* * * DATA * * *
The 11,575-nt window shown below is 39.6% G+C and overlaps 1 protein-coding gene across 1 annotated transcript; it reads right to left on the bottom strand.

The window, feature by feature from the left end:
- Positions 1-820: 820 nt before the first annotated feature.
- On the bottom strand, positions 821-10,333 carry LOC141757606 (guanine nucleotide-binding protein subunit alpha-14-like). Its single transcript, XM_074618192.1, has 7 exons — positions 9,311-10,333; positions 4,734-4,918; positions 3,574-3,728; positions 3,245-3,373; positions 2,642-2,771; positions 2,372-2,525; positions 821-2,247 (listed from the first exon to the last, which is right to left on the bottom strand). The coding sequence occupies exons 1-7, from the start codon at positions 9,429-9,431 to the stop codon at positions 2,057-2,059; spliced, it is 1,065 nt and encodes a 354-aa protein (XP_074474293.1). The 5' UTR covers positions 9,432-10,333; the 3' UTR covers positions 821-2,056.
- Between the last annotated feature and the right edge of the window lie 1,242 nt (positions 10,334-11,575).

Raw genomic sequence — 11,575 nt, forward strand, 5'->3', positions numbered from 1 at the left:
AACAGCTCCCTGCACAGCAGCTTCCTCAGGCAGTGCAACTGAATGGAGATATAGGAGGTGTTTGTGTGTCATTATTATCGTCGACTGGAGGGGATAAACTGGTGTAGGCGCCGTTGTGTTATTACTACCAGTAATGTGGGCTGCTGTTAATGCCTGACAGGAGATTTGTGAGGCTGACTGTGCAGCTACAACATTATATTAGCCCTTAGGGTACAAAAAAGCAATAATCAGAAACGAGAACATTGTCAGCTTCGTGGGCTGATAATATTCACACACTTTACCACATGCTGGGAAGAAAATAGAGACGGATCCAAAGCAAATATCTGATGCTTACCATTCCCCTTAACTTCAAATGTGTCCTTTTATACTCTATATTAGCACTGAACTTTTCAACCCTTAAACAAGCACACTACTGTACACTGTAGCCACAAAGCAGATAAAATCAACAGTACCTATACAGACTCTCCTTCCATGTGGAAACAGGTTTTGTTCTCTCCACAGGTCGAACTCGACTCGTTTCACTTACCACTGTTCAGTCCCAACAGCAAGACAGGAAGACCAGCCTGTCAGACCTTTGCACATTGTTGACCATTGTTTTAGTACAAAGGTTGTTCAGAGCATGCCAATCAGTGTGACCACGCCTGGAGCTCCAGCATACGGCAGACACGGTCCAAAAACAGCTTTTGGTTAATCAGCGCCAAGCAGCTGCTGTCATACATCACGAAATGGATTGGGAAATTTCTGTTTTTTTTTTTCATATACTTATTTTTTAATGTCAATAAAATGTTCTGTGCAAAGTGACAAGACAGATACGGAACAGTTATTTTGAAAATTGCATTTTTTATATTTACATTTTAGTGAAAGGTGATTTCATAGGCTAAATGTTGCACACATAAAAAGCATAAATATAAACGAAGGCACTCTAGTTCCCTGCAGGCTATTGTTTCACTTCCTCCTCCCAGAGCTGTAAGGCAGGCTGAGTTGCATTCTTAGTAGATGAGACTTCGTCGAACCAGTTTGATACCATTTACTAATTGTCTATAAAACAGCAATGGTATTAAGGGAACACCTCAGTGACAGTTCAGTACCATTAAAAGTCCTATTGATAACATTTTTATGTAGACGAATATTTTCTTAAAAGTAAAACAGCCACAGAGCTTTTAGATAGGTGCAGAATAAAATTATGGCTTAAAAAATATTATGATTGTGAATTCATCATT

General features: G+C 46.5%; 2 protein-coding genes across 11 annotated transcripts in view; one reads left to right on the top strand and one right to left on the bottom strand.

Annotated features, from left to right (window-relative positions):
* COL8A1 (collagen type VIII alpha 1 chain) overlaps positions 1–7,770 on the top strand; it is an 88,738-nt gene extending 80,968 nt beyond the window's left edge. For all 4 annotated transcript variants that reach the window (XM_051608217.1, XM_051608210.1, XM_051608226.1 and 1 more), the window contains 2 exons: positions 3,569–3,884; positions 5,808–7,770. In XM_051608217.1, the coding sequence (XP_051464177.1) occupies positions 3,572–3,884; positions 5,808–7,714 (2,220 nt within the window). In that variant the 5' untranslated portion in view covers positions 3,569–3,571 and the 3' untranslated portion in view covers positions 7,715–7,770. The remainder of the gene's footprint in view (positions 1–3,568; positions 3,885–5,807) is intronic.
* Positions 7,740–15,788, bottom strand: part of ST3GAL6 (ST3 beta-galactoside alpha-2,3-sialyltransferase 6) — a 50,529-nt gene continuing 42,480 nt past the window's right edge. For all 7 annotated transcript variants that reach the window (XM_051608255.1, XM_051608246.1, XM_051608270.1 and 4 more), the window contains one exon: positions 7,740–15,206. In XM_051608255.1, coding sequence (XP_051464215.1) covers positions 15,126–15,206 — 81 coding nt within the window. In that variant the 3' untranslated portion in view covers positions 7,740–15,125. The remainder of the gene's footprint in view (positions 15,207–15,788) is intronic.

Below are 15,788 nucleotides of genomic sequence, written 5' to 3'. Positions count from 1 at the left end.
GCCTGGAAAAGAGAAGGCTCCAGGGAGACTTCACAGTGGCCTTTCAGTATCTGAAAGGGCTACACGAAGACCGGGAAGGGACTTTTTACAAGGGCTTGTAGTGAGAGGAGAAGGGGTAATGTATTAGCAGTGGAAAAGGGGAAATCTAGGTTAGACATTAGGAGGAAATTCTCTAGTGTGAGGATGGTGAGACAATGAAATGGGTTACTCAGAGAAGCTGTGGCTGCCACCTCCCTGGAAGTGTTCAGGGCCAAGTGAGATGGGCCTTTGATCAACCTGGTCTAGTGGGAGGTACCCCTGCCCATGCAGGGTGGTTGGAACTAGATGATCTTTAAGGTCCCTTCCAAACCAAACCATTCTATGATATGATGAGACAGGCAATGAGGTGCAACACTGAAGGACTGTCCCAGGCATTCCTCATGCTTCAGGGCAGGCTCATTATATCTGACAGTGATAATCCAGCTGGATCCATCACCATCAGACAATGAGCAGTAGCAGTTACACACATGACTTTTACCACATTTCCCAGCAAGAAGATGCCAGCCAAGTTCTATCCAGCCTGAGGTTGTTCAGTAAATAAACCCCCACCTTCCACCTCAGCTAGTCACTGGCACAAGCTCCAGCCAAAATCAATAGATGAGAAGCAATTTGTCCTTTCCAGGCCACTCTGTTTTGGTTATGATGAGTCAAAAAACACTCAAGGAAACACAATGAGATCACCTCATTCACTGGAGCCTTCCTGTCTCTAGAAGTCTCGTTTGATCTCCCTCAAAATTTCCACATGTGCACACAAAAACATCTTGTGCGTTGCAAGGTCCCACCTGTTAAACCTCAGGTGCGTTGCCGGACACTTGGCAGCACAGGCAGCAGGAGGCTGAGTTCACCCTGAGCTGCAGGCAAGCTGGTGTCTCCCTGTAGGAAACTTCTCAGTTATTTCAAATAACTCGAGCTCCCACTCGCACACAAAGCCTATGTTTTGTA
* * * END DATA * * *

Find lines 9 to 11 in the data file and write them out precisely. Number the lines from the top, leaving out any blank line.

Annotated features, from left to right (window-relative positions):
* COL8A1 (collagen type VIII alpha 1 chain) overlaps positions 1–7,770 on the top strand; it is an 88,738-nt gene extending 80,968 nt beyond the window's left edge. For all 4 annotated transcript variants that reach the window (XM_051608217.1, XM_051608210.1, XM_051608226.1 and 1 more), the window contains 2 exons: positions 3,569–3,884; positions 5,808–7,770. In XM_051608217.1, the coding sequence (XP_051464177.1) occupies positions 3,572–3,884; positions 5,808–7,714 (2,220 nt within the window). In that variant the 5' untranslated portion in view covers positions 3,569–3,571 and the 3' untranslated portion in view covers positions 7,715–7,770. The remainder of the gene's footprint in view (positions 1–3,568; positions 3,885–5,807) is intronic.
* Positions 7,740–15,788, bottom strand: part of ST3GAL6 (ST3 beta-galactoside alpha-2,3-sialyltransferase 6) — a 50,529-nt gene continuing 42,480 nt past the window's right edge. For all 7 annotated transcript variants that reach the window (XM_051608255.1, XM_051608246.1, XM_051608270.1 and 4 more), the window contains one exon: positions 7,740–15,206. In XM_051608255.1, coding sequence (XP_051464215.1) covers positions 15,126–15,206 — 81 coding nt within the window. In that variant the 3' untranslated portion in view covers positions 7,740–15,125. The remainder of the gene's footprint in view (positions 15,207–15,788) is intronic.